What’s under the bonnet?
Obviously, it’s under the bonnet where things get fun with the X-Trail, with this propulsion system unlike what you’ll find in most hybrid’s out there. At the heart of it, there’s a 1.5-litre turbocharged three-cylinder variable-compression petrol engine which produces 106kW and 250Nm, but those outputs are actually somewhat irrelevant as the petrol engine doesn’t drive the wheels.
Instead, it’s used as a generator to charge a 2.1kWh battery which then powers two electric motors which drive the wheels. There’s a 150kW motor on each axle, but the combined system output is 157kW. The idea behind it is that you get the seamless and instantaneous power delivery of the electric motors, while never having to go to a charging station.
What’s it like to drive?
Certainly, you can feel the difference when it comes to the way the X-Trail e-Power operates. Power delivery is certainly as smooth as you’d expect from an EV, but there’s still the inimitable soundtrack of the three-pot under the bonnet revving away, although being a variable compression engine it sounds deftly similar to as if it were paired to a CVT.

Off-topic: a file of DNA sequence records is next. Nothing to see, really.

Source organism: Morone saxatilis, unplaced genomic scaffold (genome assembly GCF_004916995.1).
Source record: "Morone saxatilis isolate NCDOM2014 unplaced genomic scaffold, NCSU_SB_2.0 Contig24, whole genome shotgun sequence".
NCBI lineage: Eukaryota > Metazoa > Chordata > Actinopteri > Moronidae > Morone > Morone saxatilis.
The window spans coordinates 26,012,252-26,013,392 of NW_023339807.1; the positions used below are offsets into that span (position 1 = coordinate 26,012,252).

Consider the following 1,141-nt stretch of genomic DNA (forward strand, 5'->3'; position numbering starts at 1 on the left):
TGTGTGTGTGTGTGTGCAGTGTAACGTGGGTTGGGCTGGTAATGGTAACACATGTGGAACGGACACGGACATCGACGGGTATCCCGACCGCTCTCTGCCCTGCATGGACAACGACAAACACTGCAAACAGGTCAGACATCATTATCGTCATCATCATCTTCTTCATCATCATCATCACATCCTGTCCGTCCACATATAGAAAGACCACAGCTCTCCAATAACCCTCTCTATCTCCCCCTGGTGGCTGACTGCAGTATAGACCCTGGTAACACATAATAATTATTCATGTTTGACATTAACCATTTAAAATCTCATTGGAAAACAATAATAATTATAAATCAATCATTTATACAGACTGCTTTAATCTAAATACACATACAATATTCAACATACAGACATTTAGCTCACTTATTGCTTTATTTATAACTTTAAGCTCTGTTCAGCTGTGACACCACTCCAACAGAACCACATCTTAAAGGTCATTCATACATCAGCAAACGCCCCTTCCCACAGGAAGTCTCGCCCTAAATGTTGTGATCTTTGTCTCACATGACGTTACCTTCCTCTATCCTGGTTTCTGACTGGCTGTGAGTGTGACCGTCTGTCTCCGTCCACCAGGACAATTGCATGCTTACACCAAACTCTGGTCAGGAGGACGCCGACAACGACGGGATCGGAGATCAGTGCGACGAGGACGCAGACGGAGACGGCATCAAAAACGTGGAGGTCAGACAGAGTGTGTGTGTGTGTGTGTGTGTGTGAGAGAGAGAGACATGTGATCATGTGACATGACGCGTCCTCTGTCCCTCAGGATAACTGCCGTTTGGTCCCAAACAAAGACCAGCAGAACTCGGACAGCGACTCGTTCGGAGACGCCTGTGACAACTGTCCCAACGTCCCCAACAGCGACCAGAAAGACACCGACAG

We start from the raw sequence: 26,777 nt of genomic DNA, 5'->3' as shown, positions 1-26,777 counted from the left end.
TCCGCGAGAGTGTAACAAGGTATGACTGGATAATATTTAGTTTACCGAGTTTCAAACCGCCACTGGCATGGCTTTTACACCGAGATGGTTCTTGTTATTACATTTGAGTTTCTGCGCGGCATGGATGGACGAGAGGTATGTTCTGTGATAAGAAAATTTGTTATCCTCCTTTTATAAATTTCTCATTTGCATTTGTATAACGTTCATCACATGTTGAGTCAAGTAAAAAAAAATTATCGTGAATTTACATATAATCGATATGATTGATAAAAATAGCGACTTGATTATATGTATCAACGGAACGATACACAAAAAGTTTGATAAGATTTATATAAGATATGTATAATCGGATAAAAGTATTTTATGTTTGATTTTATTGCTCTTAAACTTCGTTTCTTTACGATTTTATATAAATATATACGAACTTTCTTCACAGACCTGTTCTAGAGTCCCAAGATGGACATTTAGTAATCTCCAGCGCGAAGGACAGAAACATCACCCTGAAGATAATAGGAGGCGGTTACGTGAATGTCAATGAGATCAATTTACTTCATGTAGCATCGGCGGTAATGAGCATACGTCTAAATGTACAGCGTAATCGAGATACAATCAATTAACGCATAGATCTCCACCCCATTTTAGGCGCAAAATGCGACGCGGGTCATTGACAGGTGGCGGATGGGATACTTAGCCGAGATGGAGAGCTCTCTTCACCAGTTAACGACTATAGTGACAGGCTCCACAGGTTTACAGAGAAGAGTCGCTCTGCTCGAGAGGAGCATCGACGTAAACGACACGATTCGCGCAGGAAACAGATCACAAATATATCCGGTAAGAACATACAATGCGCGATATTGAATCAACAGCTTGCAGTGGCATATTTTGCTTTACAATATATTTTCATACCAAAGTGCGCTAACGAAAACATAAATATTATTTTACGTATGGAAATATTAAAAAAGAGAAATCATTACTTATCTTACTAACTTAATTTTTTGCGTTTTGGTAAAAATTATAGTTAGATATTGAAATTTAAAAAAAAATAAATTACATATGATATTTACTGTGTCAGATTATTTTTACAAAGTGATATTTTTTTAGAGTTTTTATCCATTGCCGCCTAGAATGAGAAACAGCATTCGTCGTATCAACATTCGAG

As a result, it somewhat quells the EV feel of the X-Trail, as it’s actually far closer to a typical hybrid car in practical terms. In a way, that’s perhaps a good thing as it provides another stepping stone towards EVs for those who might be too worried about taking that jump just yet.
Where the electric motors do prove their worth is with the punchy off-the-line power delivery that’s on offer, with it helping the X-Trail e-Power ideal for the sorts of freeway merges and traffic dodging you’ll do on a daily basis. It also provides a big benefit when you’re trying to have some fun with the X-Trail, too, with its e-4orce all-wheel drive system distributing the power quicker and better than a traditional mechanical all-wheel drive system. The grip on offer is genuinely impressive, and it makes the X-Trail a more rewarding drive as a result.